Oxford SU criticised by government freedom of speech inquiry

The Commission on Human Rights report criticised the SU for its role in shutting down a pro-life event last year

Oxford Student Union has been criticised for their support of a WomCam protest which shut down a pro-life event in November 2017, in a report released by parliament’s Joint Commission on Human Rights.

The report, which focuses on freedom of speech at universities, condemns protests that “become so disruptive that they prevent the speakers from speaking or intimidate those attending.”

The report specifies an event called ‘Abortion in Ireland’, organised by the Oxford Students for Life (OSFL) society last year, that was disrupted by a protest organised by the Oxford Student Union Women’s Campaign, or WomCam.

The protest prevented the pro-life speakers from being heard for about 40 minutes of the event. Police were called, and the event organisers had to change rooms twice before the event could proceed.

Despite the disruptive nature of the protest, the Student Union published two statements in support of the protest the next day. One statement was subsequently removed from the SU website, while the other is only accessible through their archives.

An Oxford SU spokesperson told Cherwell: “Oxford SU believes that peaceful protest has played a major role in bringing about important social and political changes. Student groups should have the right to peacefully protest.

“Over the past two terms, we have been working on creating a framework around free speech, with training and support for campaign groups around protests.

“It was decided to remove one web post around the event due to the nature of the content. The other post naturally expired from our website as all posts do eventually.”

The SU’s archived statement, called ‘Right to Protest, Right to Choose’, asserts: “We do not believe that the speakers invited should be hosted without challenge. We were not protesting Oxford Students for Life or their speakers’ right to free speech.

“Rather, we were demonstrating that the speakers’ views deny millions of people bodily autonomy, that subject them to forced pregnancy, resulting in cruel, inhumane and degrading treatment, and sometimes death.”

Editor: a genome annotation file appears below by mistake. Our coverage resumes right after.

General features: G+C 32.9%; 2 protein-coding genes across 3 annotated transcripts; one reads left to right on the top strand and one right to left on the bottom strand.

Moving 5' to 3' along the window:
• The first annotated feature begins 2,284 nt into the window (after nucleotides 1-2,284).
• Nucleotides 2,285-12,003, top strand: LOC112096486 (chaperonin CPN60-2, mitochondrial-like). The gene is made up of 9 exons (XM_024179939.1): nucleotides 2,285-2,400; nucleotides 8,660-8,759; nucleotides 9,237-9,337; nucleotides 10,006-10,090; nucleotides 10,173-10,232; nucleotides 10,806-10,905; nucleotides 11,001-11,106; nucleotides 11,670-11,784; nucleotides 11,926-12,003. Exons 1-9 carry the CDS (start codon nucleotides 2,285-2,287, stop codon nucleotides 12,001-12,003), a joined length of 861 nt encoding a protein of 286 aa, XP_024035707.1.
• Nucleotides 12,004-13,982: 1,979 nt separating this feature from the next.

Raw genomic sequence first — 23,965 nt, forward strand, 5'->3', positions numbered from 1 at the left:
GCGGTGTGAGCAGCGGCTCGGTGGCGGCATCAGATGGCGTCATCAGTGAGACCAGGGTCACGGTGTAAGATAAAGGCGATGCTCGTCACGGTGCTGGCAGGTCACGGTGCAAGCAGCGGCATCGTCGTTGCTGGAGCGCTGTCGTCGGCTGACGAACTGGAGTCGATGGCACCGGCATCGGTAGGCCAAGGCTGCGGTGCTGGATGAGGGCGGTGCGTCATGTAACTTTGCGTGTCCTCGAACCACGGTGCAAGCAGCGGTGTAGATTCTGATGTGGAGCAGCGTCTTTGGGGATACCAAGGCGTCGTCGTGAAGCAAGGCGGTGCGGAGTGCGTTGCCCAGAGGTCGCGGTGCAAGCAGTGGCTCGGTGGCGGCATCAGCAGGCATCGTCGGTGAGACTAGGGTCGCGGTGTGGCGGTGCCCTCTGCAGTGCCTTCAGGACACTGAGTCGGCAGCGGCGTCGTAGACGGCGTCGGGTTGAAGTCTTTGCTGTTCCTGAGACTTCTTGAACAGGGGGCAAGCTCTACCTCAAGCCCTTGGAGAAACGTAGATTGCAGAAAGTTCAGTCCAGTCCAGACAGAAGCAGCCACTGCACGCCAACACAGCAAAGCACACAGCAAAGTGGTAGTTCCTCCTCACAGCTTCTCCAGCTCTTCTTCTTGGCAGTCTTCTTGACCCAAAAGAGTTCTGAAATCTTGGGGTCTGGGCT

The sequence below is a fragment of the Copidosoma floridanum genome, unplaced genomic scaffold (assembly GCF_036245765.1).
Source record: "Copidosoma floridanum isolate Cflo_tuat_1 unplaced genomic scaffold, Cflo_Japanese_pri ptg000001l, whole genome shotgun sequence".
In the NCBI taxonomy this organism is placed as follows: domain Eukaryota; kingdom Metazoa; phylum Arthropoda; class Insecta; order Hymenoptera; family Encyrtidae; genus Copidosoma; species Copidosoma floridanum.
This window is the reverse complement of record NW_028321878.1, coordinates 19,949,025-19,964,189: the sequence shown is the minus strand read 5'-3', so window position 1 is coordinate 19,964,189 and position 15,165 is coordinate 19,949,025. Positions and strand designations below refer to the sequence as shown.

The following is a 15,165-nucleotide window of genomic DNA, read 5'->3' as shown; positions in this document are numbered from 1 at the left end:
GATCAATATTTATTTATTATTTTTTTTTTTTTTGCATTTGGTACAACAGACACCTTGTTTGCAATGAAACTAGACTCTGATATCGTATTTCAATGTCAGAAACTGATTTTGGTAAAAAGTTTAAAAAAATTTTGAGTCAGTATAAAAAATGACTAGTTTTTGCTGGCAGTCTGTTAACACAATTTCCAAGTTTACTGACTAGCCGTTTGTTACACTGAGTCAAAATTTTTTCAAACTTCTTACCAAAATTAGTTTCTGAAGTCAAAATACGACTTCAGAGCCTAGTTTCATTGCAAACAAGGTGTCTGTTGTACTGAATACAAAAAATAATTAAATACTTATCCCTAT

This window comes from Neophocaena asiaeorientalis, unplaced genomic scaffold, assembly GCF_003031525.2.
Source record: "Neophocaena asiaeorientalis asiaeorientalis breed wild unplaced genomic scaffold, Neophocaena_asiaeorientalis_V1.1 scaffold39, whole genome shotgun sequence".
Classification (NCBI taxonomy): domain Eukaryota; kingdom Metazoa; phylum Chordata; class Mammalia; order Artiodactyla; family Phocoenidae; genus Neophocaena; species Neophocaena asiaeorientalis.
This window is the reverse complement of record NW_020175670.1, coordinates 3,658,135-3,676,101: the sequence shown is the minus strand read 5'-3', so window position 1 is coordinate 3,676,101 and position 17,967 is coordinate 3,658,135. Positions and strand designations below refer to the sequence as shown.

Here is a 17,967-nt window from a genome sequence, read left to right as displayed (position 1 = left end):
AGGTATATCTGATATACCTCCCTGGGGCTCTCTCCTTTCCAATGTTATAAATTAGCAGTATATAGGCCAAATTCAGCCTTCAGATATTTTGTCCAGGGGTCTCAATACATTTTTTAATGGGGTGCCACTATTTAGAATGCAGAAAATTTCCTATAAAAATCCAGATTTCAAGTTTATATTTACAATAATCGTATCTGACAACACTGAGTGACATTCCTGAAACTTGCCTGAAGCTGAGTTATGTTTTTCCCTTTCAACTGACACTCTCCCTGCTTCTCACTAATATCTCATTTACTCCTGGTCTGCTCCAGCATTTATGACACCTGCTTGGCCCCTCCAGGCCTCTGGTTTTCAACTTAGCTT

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However, they went on to stress that “bodily autonomy is not up for debate”.

An OSFL spokesperson told Cherwell: “Oxford Students for Life welcomes the report by the Joint Committee on Human Rights about Freedom of Speech in Universities.

“The report recognises that there have been incidents, such as the protest at our ‘Abortion in Ireland’ event, that do inhibit free speech.

“In our press release at the time, we noted that ‘WomCam of course have a right to freedom to expression. But a right to freedom of speech does not mean the right to prevent other people from speaking’.

“We are encouraged that in such instances, the report recommends that both the university and the police take appropriate action.”

The report contrasts Oxford SU’s response to that of King’s College London SU’s at a KCL Libertarian Society event in March 2018.

The report states: “It is commendable that both the Student Union and University issued a statement the next day condemning the behaviour of protestors.

“We are pleased to hear that KCL has committed to taking measures in accordance with the student disciplinary process if KCL students are found to be involved in violent protest.”

The report also mentions the Charity Commission’s role in regulating student unions and its impact on freedom of speech of student union officers, suggesting the Commission could significantly expand regulations as a result of the inquiry.

The report states that, in response to this suggestion, Jacob Rees Mogg MP, a trustee of the Oxford Union, said he was more concerned about the Charity Commission “saying that it is against the charitable objectives to invite somebody with controversial views’ than students objecting to controversial speakers.”

He continued: “It is a matter of routine law that, if we invite people who break the law, we should certainly get into trouble, but if we invite people, whatever their views, who do not break the law, I have never really thought that it was the business of the Charity Commission.”

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Last term, Oxford’s LGBTQ+ Society condemned spiked magazine’s Free Speech University Rankings, after the Oxford received a ‘red’ ranking for a fourth year in a row.

Oxford and Newcastle were named the most “ban-happy” universities in the rankings.

The LGBTQ+ Society told Cherwell: “The term ‘free speech’ is frequently misused by the privileged to protect their right to spread hatred.”